Goin’ Green

How about a Christmas tree that’s roughly four feet tall, perfectly symmetrical, and very much alive? In late September, my local nursery puts their trees on clearance, so that’s when I usually adopt my soon-to-be Christmas tree for around $60. Some years there’s another local endeavor selling live trees for $125 but not this year.

My feelings are identical to the way I felt when my parents let me pick out a puppy or choose from a litter of kittens. This one! Its roots are securely tucked into a root ball covered in burlap. Each year, I bring a tree home and carefully and routinely water it until I can get it planted, usually in March sometime.

Grown and out the door, my farm is home to a couple dozen trees I’ve fallen for over the years. Some of them are now HUGE! Thought to protect homes from evil, it’s no surprise we want them indoors with us. Outside greenery, brought inside, is the centerpiece of our holiday season.

The worship of trees goes back to the time of the earliest Pantheists. (Pantheism is the worship of nature.) Integrated into our holiday customs are early Christian and Jewish practices, Roman traditions, medieval pagan rituals, and Victorian nostalgia. Germans introduced Americans to the Christmas tree (tannenbaum), but they weren’t the first to believe that evergreen trees represented eternal life because of their perennial green color during winter. Ancient homes were decorated with boughs and the tops of trees turned upside down to entice the spirit of nature inside for prosperity and good health.

Cut, faux, or alive—what’s your centerpiece this year? Having tried them all, I can make a convincing argument for all three. For every Christmas tree cut, two are planted. With over a million acres set aside to grow Christmas trees, one acre provides the daily oxygen requirement for some 18 people, but there’s just something sad to me about that lifeless hulk slowly turning brown out the back door. And I can’t for the life of me envision Pan, the god of woods, fields, and flocks, coming into my home to play his flute for my faux tree, even if it is an “eternal” tree.


Check out www.livingchristmastrees.org, a Portland, Oregon-based company that’s been in business for over 20 years delivering full-size Christmas trees and then planting them at schools, churches, and parks after Christmas.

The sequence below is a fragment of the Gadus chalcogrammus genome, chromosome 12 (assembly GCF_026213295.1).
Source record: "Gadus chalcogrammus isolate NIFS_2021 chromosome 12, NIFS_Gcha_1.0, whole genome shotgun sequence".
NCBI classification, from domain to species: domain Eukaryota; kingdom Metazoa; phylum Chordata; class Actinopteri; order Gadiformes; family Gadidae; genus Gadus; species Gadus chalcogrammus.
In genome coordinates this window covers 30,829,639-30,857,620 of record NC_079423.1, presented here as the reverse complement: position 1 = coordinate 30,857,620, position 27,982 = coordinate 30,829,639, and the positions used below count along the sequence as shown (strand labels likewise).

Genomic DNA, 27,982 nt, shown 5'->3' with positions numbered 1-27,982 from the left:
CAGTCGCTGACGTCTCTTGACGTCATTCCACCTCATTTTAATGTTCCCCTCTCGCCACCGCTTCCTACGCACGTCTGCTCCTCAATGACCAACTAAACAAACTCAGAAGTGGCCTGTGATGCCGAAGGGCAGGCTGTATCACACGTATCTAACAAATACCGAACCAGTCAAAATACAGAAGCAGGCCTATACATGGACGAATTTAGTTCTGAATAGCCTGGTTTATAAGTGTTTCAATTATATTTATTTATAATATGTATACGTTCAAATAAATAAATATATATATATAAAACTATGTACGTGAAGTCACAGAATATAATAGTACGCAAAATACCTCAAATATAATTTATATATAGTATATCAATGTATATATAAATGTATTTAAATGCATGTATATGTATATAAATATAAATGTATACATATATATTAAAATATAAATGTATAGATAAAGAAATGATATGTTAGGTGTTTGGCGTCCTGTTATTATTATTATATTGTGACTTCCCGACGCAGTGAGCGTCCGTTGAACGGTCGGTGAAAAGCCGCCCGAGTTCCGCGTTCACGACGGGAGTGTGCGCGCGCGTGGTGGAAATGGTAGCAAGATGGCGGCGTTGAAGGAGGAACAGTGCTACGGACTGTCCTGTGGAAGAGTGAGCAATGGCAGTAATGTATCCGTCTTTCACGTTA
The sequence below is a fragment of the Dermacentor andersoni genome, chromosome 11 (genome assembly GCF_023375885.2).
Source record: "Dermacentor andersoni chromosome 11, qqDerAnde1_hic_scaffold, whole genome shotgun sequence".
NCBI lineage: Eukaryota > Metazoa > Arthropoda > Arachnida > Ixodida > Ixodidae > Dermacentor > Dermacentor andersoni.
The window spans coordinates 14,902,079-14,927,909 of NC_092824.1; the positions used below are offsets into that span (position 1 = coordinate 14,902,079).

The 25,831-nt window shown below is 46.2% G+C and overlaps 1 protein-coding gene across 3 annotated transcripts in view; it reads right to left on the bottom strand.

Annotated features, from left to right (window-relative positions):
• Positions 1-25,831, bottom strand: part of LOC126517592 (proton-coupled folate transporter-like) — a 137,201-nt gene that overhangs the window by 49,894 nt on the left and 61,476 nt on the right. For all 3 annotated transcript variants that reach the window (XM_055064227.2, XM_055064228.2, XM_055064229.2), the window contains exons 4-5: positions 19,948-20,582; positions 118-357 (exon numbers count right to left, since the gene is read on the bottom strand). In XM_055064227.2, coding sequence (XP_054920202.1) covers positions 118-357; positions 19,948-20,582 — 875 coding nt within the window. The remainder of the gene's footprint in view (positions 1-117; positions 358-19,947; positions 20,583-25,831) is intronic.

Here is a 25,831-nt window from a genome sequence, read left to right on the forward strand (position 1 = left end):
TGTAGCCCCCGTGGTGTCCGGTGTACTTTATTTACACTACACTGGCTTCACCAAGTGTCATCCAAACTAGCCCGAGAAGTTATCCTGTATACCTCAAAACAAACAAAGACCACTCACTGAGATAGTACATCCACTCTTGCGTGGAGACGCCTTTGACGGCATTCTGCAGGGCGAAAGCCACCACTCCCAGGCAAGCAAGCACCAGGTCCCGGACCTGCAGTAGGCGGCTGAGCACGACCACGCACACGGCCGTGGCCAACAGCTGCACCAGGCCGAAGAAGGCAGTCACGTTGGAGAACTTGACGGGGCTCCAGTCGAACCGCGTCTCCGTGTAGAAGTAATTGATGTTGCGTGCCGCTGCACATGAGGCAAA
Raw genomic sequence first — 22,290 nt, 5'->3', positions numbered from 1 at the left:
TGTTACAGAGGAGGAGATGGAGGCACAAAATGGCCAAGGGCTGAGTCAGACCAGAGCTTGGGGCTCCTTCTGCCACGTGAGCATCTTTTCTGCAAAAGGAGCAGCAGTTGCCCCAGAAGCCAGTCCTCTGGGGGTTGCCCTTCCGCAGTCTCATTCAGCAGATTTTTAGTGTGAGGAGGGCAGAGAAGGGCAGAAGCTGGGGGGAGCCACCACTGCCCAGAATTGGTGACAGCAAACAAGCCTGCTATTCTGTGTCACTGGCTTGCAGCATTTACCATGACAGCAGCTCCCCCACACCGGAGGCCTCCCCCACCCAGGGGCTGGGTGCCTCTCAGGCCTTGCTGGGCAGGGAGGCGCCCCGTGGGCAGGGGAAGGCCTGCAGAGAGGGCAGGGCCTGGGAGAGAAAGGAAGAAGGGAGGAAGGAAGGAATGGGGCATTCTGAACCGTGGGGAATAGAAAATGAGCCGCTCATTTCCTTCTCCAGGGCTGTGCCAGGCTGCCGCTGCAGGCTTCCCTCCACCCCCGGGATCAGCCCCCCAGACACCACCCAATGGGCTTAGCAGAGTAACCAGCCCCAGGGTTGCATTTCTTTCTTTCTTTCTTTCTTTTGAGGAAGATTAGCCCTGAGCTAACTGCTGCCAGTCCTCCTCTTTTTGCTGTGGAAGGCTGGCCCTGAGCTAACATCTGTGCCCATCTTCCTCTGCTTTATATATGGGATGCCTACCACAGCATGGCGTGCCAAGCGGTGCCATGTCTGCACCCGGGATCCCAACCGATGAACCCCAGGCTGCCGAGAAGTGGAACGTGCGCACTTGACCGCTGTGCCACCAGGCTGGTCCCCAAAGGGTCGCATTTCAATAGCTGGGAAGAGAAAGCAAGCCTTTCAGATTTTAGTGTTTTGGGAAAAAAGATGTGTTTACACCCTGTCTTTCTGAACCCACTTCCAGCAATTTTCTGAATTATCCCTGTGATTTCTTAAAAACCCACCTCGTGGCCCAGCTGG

1. Winnie Nielsen says:

    Wow, what a magnificent beauty you are hanging ornaments on! Here in Florida, indigenous Southern Red Cedars are popular Christmas trees. When we lived in our first home which had a large back yard facing fields for agriculture crops, we bought live trees and then planted them around the property. 34 years later, they are huge and still forming part of the landscape. I love to see them every time I pass by the old place. Here in town, there is neither enough sun or space to buy live trees so we have opted for Frazier firs grown on farms in North Carolina. I love the smell of evergreen in my home this time of year!

  2. Sharon D. says:

    I love going for a drive to the mountains and choosing the perfect tree with a thermos of cocoa in tow. But, this year we just have a faux tree. I do want to take the atv with my honey into the cedar and juniper grove and glean some branches with juniper berries to tuck in the bare spots on the tree and to decorate the rest of our home with. I just love fresh evergeens 🙂

  3. There are two ancient 3 story high hollies in a small town nearby and every year I have permission to cut as many berry filled branches as I wish. They are beyond beautiful and I put big bunches in buckets ,delivering more branches to all my friends. Despite several acres of woods at my farmette, not a single one is a “Christmas Tree” type. And only 2 very small hollies are growing here.

    The local Pennsylvania “Dutch” here in Lancaster country, often use the cedars that border fields as their Christmas trees, since these are considered ” junk” trees. The thrifty ” Dutch” also save the dried out dead Christmas tree after the holidays and recycle it by covering the bare branches in cotton and mica ” snow” to use the following years. It is also a ” Dutch ” custom to hang a live tree upside down usually on the porch, for good luck and always to have a bird’s nest in it. They also decorate their trees with large pretzels as they represent praying hands.

    I have 2 indoor cats, Duke and Earl, who love to eat pine needles, ( which sadly make them sick ) ,so I can’t have a real tree indoors.

  4. Terry Steinmetz says:

    Your tree looks like some of the “wild” ones hubby & I planted 20 years ago. We collected most of them from the side of our road before the power company came to clear them away. They start out at 2′-3′ but are now almost 40′. We built a windrow to help keep the soil on the open acreage & the blustery southern winds off Lake Michigan a little calmer. As I walk on our property, I love to see these trees blowin’ in the wind. I wish that hubby & I didn’t have tree allergies so I could once again bring greenery indoors. Alas, we just enjoy it through our windows & on our walks. And no more getting stuffy noses, running eyes & coughs!

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